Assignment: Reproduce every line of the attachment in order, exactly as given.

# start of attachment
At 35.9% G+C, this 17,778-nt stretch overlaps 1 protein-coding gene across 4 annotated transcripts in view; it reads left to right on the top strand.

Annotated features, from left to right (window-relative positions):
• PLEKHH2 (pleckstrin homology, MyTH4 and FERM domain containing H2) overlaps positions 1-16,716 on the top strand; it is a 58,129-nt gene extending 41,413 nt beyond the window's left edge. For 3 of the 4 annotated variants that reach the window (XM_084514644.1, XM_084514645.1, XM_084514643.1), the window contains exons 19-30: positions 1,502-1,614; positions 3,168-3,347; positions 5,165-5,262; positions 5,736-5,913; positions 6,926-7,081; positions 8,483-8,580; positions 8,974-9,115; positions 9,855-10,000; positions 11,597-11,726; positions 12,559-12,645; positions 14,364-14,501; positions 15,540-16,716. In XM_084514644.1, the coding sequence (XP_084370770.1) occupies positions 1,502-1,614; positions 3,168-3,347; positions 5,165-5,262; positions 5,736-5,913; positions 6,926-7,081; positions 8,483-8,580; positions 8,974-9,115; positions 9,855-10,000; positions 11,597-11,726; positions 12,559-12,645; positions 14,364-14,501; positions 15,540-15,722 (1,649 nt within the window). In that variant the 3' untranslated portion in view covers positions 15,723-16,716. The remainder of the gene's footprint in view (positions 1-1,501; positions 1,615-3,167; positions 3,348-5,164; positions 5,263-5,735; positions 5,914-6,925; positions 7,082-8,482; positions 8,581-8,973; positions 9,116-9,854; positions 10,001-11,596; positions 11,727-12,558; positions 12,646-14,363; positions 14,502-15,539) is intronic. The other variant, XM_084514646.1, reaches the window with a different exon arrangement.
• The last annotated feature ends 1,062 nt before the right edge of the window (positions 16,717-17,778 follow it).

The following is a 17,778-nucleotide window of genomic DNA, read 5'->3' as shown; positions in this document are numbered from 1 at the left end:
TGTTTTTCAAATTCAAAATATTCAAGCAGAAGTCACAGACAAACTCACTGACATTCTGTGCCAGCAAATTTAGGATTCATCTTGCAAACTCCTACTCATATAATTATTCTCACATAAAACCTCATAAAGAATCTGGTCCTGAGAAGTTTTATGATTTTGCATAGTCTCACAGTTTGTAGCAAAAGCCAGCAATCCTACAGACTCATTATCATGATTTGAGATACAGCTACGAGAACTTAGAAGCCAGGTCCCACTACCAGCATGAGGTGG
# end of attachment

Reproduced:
At 35.9% G+C, this 17,778-nt stretch overlaps 1 protein-coding gene across 4 annotated transcripts in view; it reads left to right on the top strand.

Annotated features, from left to right (window-relative positions):
• PLEKHH2 (pleckstrin homology, MyTH4 and FERM domain containing H2) overlaps positions 1-16,716 on the top strand; it is a 58,129-nt gene extending 41,413 nt beyond the window's left edge. For 3 of the 4 annotated variants that reach the window (XM_084514644.1, XM_084514645.1, XM_084514643.1), the window contains exons 19-30: positions 1,502-1,614; positions 3,168-3,347; positions 5,165-5,262; positions 5,736-5,913; positions 6,926-7,081; positions 8,483-8,580; positions 8,974-9,115; positions 9,855-10,000; positions 11,597-11,726; positions 12,559-12,645; positions 14,364-14,501; positions 15,540-16,716. In XM_084514644.1, the coding sequence (XP_084370770.1) occupies positions 1,502-1,614; positions 3,168-3,347; positions 5,165-5,262; positions 5,736-5,913; positions 6,926-7,081; positions 8,483-8,580; positions 8,974-9,115; positions 9,855-10,000; positions 11,597-11,726; positions 12,559-12,645; positions 14,364-14,501; positions 15,540-15,722 (1,649 nt within the window). In that variant the 3' untranslated portion in view covers positions 15,723-16,716. The remainder of the gene's footprint in view (positions 1-1,501; positions 1,615-3,167; positions 3,348-5,164; positions 5,263-5,735; positions 5,914-6,925; positions 7,082-8,482; positions 8,581-8,973; positions 9,116-9,854; positions 10,001-11,596; positions 11,727-12,558; positions 12,646-14,363; positions 14,502-15,539) is intronic. The other variant, XM_084514646.1, reaches the window with a different exon arrangement.
• The last annotated feature ends 1,062 nt before the right edge of the window (positions 16,717-17,778 follow it).

The following is a 17,778-nucleotide window of genomic DNA, read 5'->3' as shown; positions in this document are numbered from 1 at the left end:
TGTTTTTCAAATTCAAAATATTCAAGCAGAAGTCACAGACAAACTCACTGACATTCTGTGCCAGCAAATTTAGGATTCATCTTGCAAACTCCTACTCATATAATTATTCTCACATAAAACCTCATAAAGAATCTGGTCCTGAGAAGTTTTATGATTTTGCATAGTCTCACAGTTTGTAGCAAAAGCCAGCAATCCTACAGACTCATTATCATGATTTGAGATACAGCTACGAGAACTTAGAAGCCAGGTCCCACTACCAGCATGAGGTGG